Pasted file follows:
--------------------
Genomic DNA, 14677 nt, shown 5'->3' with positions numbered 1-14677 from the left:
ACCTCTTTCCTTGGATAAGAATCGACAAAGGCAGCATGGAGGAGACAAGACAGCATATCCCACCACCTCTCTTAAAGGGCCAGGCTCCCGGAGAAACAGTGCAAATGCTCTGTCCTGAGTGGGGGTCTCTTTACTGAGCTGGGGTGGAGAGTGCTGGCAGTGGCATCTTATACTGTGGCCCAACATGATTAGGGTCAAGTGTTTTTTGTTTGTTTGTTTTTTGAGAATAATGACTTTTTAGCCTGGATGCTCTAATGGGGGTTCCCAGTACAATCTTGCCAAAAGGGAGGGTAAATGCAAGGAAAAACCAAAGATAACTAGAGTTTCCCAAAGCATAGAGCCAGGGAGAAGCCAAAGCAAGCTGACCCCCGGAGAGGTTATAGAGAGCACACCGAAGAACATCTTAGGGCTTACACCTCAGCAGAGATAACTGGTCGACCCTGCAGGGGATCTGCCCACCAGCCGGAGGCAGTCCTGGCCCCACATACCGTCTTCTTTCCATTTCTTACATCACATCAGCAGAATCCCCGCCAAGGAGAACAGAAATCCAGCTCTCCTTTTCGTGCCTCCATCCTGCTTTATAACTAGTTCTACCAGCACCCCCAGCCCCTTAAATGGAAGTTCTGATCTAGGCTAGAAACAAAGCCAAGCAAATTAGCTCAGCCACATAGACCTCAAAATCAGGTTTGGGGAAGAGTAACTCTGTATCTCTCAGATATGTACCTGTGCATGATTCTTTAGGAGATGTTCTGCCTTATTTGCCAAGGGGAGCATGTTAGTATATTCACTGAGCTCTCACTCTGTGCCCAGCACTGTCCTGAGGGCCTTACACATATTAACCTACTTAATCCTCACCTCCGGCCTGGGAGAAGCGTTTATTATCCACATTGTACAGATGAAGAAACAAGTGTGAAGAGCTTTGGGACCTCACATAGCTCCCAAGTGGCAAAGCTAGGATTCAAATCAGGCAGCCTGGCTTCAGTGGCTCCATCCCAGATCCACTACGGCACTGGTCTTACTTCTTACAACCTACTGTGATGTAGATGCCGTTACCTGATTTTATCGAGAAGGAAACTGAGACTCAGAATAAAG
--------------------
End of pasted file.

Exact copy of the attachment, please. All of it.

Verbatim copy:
Genomic DNA, 14677 nt, shown 5'->3' with positions numbered 1-14677 from the left:
ACCTCTTTCCTTGGATAAGAATCGACAAAGGCAGCATGGAGGAGACAAGACAGCATATCCCACCACCTCTCTTAAAGGGCCAGGCTCCCGGAGAAACAGTGCAAATGCTCTGTCCTGAGTGGGGGTCTCTTTACTGAGCTGGGGTGGAGAGTGCTGGCAGTGGCATCTTATACTGTGGCCCAACATGATTAGGGTCAAGTGTTTTTTGTTTGTTTGTTTTTTGAGAATAATGACTTTTTAGCCTGGATGCTCTAATGGGGGTTCCCAGTACAATCTTGCCAAAAGGGAGGGTAAATGCAAGGAAAAACCAAAGATAACTAGAGTTTCCCAAAGCATAGAGCCAGGGAGAAGCCAAAGCAAGCTGACCCCCGGAGAGGTTATAGAGAGCACACCGAAGAACATCTTAGGGCTTACACCTCAGCAGAGATAACTGGTCGACCCTGCAGGGGATCTGCCCACCAGCCGGAGGCAGTCCTGGCCCCACATACCGTCTTCTTTCCATTTCTTACATCACATCAGCAGAATCCCCGCCAAGGAGAACAGAAATCCAGCTCTCCTTTTCGTGCCTCCATCCTGCTTTATAACTAGTTCTACCAGCACCCCCAGCCCCTTAAATGGAAGTTCTGATCTAGGCTAGAAACAAAGCCAAGCAAATTAGCTCAGCCACATAGACCTCAAAATCAGGTTTGGGGAAGAGTAACTCTGTATCTCTCAGATATGTACCTGTGCATGATTCTTTAGGAGATGTTCTGCCTTATTTGCCAAGGGGAGCATGTTAGTATATTCACTGAGCTCTCACTCTGTGCCCAGCACTGTCCTGAGGGCCTTACACATATTAACCTACTTAATCCTCACCTCCGGCCTGGGAGAAGCGTTTATTATCCACATTGTACAGATGAAGAAACAAGTGTGAAGAGCTTTGGGACCTCACATAGCTCCCAAGTGGCAAAGCTAGGATTCAAATCAGGCAGCCTGGCTTCAGTGGCTCCATCCCAGATCCACTACGGCACTGGTCTTACTTCTTACAACCTACTGTGATGTAGATGCCGTTACCTGATTTTATCGAGAAGGAAACTGAGACTCAGAATAAAG